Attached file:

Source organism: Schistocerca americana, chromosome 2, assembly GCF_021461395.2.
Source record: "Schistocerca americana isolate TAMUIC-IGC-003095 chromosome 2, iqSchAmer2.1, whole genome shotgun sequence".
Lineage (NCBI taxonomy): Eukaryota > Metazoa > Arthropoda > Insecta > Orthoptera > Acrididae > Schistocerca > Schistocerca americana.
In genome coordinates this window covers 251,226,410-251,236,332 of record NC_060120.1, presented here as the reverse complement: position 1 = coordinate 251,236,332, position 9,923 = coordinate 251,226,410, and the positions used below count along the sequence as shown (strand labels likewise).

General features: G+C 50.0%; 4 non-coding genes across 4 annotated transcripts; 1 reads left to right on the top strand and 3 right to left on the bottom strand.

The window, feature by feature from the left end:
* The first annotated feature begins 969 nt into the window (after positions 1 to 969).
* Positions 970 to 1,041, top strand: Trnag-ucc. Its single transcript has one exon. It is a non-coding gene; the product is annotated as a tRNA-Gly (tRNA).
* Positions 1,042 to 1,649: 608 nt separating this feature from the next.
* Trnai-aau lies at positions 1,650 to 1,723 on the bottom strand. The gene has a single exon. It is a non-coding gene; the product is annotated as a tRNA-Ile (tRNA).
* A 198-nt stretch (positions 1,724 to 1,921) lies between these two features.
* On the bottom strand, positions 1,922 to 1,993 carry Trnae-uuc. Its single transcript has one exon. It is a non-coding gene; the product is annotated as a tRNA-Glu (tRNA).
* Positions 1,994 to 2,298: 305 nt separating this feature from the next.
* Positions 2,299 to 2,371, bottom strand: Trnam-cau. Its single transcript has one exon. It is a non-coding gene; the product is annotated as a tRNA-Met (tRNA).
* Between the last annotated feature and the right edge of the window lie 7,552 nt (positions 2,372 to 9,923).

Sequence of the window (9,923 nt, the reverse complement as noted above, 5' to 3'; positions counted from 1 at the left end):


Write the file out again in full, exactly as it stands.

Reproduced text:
Source organism: Schistocerca americana, chromosome 2, assembly GCF_021461395.2.
Source record: "Schistocerca americana isolate TAMUIC-IGC-003095 chromosome 2, iqSchAmer2.1, whole genome shotgun sequence".
Lineage (NCBI taxonomy): Eukaryota > Metazoa > Arthropoda > Insecta > Orthoptera > Acrididae > Schistocerca > Schistocerca americana.
In genome coordinates this window covers 251,226,410-251,236,332 of record NC_060120.1, presented here as the reverse complement: position 1 = coordinate 251,236,332, position 9,923 = coordinate 251,226,410, and the positions used below count along the sequence as shown (strand labels likewise).

General features: G+C 50.0%; 4 non-coding genes across 4 annotated transcripts; 1 reads left to right on the top strand and 3 right to left on the bottom strand.

The window, feature by feature from the left end:
* The first annotated feature begins 969 nt into the window (after positions 1 to 969).
* Positions 970 to 1,041, top strand: Trnag-ucc. Its single transcript has one exon. It is a non-coding gene; the product is annotated as a tRNA-Gly (tRNA).
* Positions 1,042 to 1,649: 608 nt separating this feature from the next.
* Trnai-aau lies at positions 1,650 to 1,723 on the bottom strand. The gene has a single exon. It is a non-coding gene; the product is annotated as a tRNA-Ile (tRNA).
* A 198-nt stretch (positions 1,724 to 1,921) lies between these two features.
* On the bottom strand, positions 1,922 to 1,993 carry Trnae-uuc. Its single transcript has one exon. It is a non-coding gene; the product is annotated as a tRNA-Glu (tRNA).
* Positions 1,994 to 2,298: 305 nt separating this feature from the next.
* Positions 2,299 to 2,371, bottom strand: Trnam-cau. Its single transcript has one exon. It is a non-coding gene; the product is annotated as a tRNA-Met (tRNA).
* Between the last annotated feature and the right edge of the window lie 7,552 nt (positions 2,372 to 9,923).

Sequence of the window (9,923 nt, the reverse complement as noted above, 5' to 3'; positions counted from 1 at the left end):